promoting places (that don’t exist)

27 Jan

GAS Jeans publishes a youthful magazine called the maGASine that has a general “rethink” theme, which highlights everything from art and architecture, to clothes and travel. In one edition, an article called nation obscura highlighted a number of countries that were unknown – either unrecognized internationally, or cast off by its neighbouring countries, whatever the political case may be.

The countries include: Brunei Darussalam, São Tomé and Príncipe, Comoros, Djibouti, Timor-Leste, Equatorial Guinea, Grenada, Nauru, Kyrgyzstan and Micronesia.

This leads me to one my favourite authors, Simon Reeve*, who created the 2005 documentary Places That Don’t Exist, which essientially highlights a number of countries, that again – are technically not there.

Some of the countries he visited are: Somaliland, Transniestria, Nagorno-Karabakh, Ajaria, South Ossetia, Azerbaijan, Armenia, Somalia, Moldova, Taiwan, and the former Soviet republic of Georgia.

It makes me question how countries can establish & promote themselves as a nation, despite not being an official nation, recognized by the rest of the world. According to Reeve, there are approximately 200 official countries in the world, but there are dozens of “breakaway states” which are deemed separate or independent. They have their own governments, implemented their own authories, their own passports, and even currency and stamps, but all which mean absolutely nothing to the rest of the world. (For example, their currency, passports and stamps are valid, but aren’t accepted in any other country other than their own.) It’s not just a matter of not being taken seriously, it’s much more contrived. And of course there is a downside, where they are taken advantage of by neighbourging countries, and are often made silent partners in other unsavoury activities.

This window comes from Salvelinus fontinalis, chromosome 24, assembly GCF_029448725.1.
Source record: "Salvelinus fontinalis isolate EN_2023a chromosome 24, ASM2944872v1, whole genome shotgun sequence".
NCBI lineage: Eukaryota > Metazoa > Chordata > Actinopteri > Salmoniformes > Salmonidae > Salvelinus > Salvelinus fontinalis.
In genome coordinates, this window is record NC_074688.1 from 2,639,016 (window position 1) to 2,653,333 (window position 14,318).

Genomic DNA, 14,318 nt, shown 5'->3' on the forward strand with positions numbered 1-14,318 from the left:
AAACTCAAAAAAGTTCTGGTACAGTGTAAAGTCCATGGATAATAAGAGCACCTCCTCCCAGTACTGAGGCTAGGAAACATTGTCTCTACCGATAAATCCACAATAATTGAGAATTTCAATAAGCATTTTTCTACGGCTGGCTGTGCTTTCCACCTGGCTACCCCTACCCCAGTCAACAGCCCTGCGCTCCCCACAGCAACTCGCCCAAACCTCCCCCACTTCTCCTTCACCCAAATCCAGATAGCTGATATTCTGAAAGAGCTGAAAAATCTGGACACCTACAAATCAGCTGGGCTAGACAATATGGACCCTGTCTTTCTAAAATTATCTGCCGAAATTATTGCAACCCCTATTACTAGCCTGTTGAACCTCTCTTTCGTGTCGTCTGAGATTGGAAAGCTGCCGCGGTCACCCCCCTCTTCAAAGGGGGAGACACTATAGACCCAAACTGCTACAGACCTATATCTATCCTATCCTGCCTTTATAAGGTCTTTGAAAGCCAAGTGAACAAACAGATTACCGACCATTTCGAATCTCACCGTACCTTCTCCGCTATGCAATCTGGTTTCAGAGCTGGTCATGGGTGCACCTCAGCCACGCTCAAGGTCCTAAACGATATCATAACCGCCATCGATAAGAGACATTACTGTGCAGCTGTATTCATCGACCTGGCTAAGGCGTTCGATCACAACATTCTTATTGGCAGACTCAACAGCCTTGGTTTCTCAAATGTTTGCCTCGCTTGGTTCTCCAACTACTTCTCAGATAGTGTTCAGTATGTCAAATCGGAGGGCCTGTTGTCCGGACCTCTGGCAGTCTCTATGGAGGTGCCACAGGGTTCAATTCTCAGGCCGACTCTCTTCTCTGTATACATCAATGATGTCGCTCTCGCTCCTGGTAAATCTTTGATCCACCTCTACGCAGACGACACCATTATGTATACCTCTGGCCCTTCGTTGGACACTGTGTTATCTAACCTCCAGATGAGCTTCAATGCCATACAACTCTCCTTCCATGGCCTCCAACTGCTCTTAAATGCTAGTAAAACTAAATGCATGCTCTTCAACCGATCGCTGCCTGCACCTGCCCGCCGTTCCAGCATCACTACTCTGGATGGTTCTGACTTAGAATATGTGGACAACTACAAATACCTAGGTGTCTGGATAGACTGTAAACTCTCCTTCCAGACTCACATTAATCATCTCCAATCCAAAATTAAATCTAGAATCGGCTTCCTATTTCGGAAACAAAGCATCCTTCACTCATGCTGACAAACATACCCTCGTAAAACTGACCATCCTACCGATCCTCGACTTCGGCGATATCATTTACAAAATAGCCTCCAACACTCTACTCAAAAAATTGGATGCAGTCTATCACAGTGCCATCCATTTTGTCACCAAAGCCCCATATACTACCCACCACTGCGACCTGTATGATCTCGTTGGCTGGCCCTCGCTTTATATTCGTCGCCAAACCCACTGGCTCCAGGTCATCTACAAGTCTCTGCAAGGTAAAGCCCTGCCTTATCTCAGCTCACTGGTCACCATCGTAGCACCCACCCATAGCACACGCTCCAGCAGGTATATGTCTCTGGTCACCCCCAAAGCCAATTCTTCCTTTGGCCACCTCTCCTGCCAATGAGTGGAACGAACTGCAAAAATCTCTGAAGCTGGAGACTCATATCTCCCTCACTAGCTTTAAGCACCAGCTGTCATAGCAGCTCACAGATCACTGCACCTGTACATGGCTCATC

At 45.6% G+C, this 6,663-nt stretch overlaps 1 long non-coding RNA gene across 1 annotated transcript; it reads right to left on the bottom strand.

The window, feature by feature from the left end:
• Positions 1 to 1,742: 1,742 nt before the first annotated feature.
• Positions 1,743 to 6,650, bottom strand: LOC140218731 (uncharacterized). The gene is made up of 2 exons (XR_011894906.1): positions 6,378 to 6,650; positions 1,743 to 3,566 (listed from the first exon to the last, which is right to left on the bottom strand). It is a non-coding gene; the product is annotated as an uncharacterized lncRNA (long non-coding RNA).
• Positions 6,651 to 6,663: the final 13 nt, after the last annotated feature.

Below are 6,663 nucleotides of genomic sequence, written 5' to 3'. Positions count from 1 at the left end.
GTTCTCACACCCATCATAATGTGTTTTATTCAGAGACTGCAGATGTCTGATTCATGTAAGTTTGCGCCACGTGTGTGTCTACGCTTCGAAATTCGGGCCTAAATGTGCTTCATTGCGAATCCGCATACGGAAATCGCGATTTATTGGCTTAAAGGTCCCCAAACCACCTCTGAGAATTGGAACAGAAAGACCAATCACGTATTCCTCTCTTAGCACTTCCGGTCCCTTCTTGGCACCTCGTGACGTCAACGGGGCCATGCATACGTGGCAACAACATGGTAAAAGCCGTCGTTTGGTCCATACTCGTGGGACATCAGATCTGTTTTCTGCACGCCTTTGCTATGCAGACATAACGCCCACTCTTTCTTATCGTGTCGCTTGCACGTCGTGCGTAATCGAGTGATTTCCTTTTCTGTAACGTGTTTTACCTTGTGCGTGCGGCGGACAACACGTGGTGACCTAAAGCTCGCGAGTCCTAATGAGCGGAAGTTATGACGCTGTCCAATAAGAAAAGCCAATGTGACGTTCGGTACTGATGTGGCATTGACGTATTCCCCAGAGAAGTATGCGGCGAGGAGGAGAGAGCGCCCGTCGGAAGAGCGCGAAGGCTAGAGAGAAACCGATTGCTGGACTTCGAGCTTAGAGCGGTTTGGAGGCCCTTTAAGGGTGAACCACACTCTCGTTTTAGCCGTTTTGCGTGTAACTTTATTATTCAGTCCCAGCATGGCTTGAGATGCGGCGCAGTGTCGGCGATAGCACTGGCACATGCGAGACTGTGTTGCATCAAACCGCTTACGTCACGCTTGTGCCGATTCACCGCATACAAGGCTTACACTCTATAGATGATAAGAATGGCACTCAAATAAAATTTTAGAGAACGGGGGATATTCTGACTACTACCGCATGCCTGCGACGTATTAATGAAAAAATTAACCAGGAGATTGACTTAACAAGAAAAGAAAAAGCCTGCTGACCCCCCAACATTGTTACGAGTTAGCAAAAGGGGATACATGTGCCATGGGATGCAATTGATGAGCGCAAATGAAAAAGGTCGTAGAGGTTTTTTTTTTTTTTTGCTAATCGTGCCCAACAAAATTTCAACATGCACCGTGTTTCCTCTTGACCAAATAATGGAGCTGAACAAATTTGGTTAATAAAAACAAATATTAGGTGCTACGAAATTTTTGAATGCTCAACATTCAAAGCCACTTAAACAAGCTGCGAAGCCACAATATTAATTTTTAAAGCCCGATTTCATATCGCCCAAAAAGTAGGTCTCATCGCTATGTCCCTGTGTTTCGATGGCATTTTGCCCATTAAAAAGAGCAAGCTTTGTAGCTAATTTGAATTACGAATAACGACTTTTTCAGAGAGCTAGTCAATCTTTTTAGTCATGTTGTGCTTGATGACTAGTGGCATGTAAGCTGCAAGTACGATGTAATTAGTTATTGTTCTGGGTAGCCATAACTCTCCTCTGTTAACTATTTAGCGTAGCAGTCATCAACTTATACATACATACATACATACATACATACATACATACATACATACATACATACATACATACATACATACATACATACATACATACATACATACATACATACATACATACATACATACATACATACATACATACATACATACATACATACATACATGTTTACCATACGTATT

So how does one (a potential collective) do PR for a nation? Similarly, who does the PR for Canada, and how is it contained? How do one of the above-mentioned nations establish themselves, control how they’re perceived internationally, when they’re stamped with such dismal uncertainty and basically exiled from the rest of the world?

*Simon Reeve produced the 2003 documentary called Meet The Stans, which took him to the Central Asian states of Kazakhstan, Kyrgyzstan, Tajikistan and Uzbekistan.

Advertisements

3 Responses to “promoting places (that don’t exist)”

  1. Jo. Chen January 30, 2008 at '23:40' #

    I find it funny that Simon Reeve had listed Taiwan as one of the places that are considered non-existent, especially when it’s where my family originated. It seems to me that countries that are on the map are those that meet a certain standard dictated by the superpowers of the world. It also appears that countries without a place on the map usually have trouble getting attention because of economic and political issues. Taiwan, by Western standards, has a fairly robust economy and enjoys a decent standard of living (rural areas, however, are the exception). Due to its “renegade” origins and its continuing conflict with China, which considers it a province of China rather than its own independent country, it does not have high standing in the ranks of the world map. People might recognize Taiwan by the fact that it manufactures many goods for Western destinations. Sadly, when some people see the mark, “Made in Taiwan” in the label of a product, they automatically rank the product as substandard and the country as well. This type of stereotyping may also be a reason why some countries are not on the map; because they are considered unworthy of map ranking.